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McDonald's CEO says Chicago leaders need to face the 'facts' that violent crimes are damaging city: 'Our city is in crisis'
Christopher Dilts/Bloomberg via Getty Images

McDonald's CEO says Chicago leaders need to face the 'facts' that violent crimes are damaging city: 'Our city is in crisis'

McDonald's CEO Chris Kempczinski warned Wednesday that Chicago is experiencing a "crisis" of violent crime that is driving away businesses.

What did Kempczinski say?

Chicago is home to corporations like McDonald's, Allstate, US Foods, United Airlines, and tons of others. But unless the city solves its crime problem, Kempczinski predicted that fewer businesses will headquarter themselves in the Windy City.

"Everywhere I go, I’m confronted by the same question. 'What’s going on in Chicago?' There is a general sense out there that our city is in crisis," he said during a speech at the Economic Club of Chicago.

McDonald's CEO Chris Kempczinski (Image source: YouTube screenshot)

Kempczinski said city leaders need to face the "facts" and realize that crime is transforming Chicago into an undesirable place to conduct business.

"The facts haven’t been especially kind to the city of Chicago as of late," Kempczinski said, Fox Business reported. "The fact is that there are fewer large companies headquartered in Chicago this year than last year. There are fewer this month than last month."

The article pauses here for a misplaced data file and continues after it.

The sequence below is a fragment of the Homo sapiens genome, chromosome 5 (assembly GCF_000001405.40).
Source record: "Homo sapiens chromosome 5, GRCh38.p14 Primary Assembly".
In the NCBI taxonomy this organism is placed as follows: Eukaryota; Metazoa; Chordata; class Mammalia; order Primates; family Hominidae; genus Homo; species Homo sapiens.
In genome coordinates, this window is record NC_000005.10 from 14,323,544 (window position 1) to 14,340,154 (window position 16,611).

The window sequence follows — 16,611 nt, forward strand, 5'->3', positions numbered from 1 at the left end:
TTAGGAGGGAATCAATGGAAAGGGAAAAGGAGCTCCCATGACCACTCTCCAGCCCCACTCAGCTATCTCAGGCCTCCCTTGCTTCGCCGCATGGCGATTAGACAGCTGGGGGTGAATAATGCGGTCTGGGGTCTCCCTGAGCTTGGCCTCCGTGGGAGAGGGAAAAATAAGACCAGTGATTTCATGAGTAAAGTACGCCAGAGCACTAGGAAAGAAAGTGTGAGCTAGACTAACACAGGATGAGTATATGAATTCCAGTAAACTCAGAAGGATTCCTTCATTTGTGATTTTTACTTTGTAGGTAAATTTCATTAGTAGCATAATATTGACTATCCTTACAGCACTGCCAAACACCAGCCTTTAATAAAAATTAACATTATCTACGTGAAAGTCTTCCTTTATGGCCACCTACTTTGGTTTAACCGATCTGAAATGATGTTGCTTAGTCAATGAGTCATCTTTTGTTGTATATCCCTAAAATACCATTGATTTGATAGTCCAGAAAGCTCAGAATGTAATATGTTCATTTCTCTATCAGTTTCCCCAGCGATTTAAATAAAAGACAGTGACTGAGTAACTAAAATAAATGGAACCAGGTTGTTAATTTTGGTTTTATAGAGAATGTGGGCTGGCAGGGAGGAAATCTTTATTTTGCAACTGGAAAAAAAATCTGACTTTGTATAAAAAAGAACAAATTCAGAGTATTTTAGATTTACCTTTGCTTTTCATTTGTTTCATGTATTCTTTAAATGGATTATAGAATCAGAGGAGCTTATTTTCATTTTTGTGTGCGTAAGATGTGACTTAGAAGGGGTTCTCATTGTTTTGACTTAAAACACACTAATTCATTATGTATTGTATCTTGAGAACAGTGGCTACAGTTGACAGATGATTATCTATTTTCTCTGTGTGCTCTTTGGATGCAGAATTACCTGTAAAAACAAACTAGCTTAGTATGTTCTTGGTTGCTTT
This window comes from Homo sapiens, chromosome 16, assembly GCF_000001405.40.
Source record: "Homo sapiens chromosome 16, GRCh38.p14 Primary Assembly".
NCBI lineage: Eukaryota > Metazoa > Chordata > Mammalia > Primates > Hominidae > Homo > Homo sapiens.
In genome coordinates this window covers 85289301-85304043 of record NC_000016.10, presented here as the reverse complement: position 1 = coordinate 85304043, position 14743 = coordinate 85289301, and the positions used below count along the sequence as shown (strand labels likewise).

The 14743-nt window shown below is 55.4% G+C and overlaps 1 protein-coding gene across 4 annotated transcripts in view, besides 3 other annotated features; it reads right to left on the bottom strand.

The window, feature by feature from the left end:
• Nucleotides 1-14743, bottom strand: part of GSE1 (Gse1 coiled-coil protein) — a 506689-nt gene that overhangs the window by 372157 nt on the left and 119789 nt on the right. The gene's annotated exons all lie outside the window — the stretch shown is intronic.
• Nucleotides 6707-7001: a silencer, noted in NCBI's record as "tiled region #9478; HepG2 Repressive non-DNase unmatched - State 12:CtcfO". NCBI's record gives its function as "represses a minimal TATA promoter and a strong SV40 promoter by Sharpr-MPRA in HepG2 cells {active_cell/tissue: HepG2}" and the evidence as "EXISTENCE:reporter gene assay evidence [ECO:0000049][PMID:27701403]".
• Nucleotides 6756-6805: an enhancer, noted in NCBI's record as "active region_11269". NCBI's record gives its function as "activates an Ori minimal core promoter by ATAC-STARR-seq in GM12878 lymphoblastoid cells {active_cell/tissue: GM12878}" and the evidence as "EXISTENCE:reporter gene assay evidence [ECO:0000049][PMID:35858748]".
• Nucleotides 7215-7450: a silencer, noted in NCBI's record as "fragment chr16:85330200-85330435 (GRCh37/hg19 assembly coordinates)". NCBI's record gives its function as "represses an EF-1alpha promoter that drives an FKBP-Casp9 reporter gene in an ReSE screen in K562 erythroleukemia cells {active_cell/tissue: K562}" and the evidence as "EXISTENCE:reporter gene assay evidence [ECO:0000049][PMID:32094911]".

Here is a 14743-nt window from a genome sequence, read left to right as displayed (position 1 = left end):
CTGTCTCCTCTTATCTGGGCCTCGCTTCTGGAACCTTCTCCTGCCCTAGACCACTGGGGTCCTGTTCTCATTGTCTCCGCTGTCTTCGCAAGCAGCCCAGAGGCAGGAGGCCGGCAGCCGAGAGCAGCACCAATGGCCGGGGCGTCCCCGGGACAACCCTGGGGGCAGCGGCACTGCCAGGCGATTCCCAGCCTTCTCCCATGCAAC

He later said, "It hasbecome increasingly difficult to operate a global business out of the city of Chicago and the state of Illinois."

Chris Kempczinski, President & CEO, McDonald's Corporation, 9/14/22www.youtube.com

McDonald's estimates that its economic impact in Chicago is roughly $2 billion annually, according to the Wall Street Journal. That's a big number considering company employees are telling Kempczinski they do not feel safe traveling to McDonald's downtown corporate offices, he said.

Crime has been a significant problem for years in Chicago. But the issue is getting even worse this year. From the WSJ:

Data from the Chicago Police Department show that from the start of the year through Sept. 11, murders are down 15% when compared with the same period a year earlier, while thefts are up 65%. Crime overall is up 38% from last year’s period, according to the department, and 19% higher compared with the same stretch in 2019, before the pandemic.

Which businesses have left?

Over the last year, Chicago has lost Boeing (moving to northern Virginia), Caterpillar (moving to Texas), and Citadel (moving to Florida). Ironically, each of those companies are moving to states controlled by Republican governors.

For its part, McDonald's will remain in Chicago, Kempczinski said.

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